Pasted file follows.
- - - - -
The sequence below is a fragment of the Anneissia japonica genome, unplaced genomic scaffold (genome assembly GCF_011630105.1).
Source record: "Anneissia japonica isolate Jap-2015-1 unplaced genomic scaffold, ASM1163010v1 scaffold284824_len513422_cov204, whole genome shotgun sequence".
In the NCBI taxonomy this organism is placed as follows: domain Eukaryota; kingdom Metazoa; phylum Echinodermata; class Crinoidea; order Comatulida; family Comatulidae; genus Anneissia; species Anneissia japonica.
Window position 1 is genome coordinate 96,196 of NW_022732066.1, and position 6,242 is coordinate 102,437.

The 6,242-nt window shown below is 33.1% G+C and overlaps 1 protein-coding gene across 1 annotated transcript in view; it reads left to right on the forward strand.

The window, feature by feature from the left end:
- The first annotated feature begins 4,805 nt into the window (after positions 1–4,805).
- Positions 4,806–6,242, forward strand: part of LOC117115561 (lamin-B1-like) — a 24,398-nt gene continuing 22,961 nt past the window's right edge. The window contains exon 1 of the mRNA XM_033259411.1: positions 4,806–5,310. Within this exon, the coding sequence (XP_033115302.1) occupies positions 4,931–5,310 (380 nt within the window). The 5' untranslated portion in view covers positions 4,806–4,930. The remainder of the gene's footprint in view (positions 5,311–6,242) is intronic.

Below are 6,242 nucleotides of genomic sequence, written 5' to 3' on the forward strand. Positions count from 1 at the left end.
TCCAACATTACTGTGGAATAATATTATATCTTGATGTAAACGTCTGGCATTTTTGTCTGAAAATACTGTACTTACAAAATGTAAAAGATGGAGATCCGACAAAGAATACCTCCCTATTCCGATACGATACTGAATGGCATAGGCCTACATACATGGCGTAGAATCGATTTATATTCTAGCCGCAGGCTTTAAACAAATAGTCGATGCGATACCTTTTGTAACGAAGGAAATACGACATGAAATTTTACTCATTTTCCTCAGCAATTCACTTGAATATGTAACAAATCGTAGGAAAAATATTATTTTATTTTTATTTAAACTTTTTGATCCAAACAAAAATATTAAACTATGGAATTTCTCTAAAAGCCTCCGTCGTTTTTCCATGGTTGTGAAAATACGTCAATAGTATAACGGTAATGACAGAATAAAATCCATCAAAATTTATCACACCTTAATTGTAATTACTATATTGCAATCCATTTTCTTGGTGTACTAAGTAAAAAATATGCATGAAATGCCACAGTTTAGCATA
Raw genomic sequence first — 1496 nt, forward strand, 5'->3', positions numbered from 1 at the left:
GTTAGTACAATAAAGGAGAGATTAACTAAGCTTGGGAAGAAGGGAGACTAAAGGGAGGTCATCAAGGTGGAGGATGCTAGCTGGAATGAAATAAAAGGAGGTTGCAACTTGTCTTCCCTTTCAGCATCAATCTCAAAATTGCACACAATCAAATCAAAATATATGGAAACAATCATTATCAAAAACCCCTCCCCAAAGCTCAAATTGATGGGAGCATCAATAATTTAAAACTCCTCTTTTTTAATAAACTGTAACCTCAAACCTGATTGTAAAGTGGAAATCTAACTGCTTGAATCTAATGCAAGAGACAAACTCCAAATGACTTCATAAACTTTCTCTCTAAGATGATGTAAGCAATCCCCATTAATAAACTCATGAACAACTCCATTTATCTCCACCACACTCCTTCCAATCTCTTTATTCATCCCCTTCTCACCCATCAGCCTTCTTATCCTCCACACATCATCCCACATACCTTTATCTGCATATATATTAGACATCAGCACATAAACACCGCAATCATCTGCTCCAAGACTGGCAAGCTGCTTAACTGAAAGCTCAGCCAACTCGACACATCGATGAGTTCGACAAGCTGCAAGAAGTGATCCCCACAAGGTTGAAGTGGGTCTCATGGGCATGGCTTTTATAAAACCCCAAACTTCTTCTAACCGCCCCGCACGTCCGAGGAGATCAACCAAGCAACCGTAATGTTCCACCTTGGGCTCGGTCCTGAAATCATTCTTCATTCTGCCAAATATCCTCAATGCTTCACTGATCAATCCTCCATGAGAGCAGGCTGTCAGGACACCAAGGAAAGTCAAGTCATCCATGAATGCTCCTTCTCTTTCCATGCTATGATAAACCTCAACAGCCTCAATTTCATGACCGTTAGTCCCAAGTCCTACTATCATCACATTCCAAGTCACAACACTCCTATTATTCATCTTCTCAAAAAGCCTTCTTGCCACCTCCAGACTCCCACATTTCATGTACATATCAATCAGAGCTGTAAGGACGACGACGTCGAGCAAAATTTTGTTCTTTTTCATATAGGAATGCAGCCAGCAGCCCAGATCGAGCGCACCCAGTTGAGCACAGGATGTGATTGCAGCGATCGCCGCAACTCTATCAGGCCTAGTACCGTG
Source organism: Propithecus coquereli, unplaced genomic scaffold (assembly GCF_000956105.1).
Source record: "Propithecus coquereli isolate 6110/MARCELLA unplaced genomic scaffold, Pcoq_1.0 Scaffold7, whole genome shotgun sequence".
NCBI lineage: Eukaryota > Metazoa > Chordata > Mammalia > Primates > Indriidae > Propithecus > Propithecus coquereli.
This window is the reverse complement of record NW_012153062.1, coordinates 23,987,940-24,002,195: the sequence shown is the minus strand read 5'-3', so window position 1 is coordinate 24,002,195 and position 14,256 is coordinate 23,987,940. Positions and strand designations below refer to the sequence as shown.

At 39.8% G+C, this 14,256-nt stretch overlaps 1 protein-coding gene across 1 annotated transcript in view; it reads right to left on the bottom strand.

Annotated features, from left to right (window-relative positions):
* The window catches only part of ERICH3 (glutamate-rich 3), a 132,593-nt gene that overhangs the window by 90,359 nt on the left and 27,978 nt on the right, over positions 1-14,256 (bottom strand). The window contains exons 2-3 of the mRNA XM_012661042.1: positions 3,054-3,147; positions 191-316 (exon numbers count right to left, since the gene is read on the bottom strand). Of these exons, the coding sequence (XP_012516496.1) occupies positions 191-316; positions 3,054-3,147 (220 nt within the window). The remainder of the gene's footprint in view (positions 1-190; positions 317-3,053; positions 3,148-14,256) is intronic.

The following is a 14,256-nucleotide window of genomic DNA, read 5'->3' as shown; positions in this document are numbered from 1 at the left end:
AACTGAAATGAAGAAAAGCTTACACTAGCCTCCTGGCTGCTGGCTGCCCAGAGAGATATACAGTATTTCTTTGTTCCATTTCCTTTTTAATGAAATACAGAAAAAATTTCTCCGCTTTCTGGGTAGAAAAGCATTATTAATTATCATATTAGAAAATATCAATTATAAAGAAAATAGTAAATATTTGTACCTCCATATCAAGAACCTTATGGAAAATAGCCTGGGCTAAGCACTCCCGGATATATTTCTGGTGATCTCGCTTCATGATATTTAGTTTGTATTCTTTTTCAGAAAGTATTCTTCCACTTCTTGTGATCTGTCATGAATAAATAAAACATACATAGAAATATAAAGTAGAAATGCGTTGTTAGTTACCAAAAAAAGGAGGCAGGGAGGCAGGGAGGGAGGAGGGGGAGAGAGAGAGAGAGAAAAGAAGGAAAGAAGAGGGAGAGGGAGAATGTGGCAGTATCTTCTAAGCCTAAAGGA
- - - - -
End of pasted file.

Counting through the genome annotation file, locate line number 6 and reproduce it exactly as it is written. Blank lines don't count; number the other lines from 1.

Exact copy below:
The window, feature by feature from the left end: